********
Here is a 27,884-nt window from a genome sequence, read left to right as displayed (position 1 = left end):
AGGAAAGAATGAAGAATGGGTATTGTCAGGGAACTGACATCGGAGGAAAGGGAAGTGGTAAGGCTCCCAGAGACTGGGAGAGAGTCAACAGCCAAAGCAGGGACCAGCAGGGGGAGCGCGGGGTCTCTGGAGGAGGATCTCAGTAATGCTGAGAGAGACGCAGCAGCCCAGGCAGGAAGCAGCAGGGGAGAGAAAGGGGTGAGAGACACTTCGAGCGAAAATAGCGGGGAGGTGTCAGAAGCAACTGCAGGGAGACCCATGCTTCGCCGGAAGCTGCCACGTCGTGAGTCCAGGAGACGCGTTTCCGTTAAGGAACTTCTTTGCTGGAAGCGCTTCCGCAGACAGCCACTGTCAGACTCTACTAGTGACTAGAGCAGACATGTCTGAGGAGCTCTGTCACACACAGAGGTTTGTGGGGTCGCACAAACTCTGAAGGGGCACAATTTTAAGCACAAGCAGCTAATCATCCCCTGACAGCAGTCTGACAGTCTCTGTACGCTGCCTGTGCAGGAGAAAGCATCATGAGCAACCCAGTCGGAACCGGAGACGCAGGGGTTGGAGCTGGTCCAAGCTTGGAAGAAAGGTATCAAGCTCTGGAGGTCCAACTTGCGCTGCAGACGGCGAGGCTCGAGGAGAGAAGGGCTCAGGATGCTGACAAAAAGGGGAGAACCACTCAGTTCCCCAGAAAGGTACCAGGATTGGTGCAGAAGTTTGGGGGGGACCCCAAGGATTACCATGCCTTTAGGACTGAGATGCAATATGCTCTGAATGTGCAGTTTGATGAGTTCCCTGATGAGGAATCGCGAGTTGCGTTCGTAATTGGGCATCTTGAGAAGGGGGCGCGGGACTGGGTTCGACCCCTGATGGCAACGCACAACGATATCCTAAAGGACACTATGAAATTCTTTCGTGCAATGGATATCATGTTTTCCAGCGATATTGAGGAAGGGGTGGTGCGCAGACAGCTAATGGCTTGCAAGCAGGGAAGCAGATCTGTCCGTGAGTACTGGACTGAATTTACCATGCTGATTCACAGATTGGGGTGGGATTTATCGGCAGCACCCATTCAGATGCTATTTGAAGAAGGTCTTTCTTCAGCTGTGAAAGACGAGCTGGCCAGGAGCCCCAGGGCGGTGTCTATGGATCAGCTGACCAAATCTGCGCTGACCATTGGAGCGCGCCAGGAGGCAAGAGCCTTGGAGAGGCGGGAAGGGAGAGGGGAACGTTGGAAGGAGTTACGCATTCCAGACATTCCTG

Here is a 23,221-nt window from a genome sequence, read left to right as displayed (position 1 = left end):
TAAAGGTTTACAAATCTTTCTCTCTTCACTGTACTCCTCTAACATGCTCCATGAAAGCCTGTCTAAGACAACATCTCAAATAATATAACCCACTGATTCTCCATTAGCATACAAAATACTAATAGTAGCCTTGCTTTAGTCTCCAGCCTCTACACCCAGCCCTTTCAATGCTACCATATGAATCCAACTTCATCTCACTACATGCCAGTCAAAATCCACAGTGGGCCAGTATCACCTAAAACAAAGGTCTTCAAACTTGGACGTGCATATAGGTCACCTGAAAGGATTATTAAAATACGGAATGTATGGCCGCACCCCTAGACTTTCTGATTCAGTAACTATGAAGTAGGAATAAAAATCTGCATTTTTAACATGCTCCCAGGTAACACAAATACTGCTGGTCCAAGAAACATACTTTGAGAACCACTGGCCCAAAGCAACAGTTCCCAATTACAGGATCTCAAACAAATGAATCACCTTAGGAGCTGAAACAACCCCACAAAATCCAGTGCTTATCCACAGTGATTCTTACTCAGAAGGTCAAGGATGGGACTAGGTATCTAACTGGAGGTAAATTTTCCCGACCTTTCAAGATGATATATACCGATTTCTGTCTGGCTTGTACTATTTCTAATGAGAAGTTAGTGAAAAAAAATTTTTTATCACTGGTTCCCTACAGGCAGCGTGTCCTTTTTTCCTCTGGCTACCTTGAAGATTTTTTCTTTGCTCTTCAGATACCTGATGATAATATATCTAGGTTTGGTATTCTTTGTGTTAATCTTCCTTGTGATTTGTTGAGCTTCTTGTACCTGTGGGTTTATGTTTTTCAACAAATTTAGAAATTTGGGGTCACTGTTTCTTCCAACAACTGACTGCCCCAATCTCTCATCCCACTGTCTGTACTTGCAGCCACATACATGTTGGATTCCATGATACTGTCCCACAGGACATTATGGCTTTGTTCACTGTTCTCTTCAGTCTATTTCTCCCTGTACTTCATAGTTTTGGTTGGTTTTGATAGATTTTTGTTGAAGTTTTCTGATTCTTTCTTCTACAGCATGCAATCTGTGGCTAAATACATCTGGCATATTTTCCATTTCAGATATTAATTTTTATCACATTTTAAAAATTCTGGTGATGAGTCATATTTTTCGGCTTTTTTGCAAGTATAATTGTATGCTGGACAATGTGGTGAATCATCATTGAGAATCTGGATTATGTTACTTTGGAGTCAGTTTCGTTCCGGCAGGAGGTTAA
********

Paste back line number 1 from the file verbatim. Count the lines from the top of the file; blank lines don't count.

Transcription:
Here is a 27,884-nt window from a genome sequence, read left to right as displayed (position 1 = left end):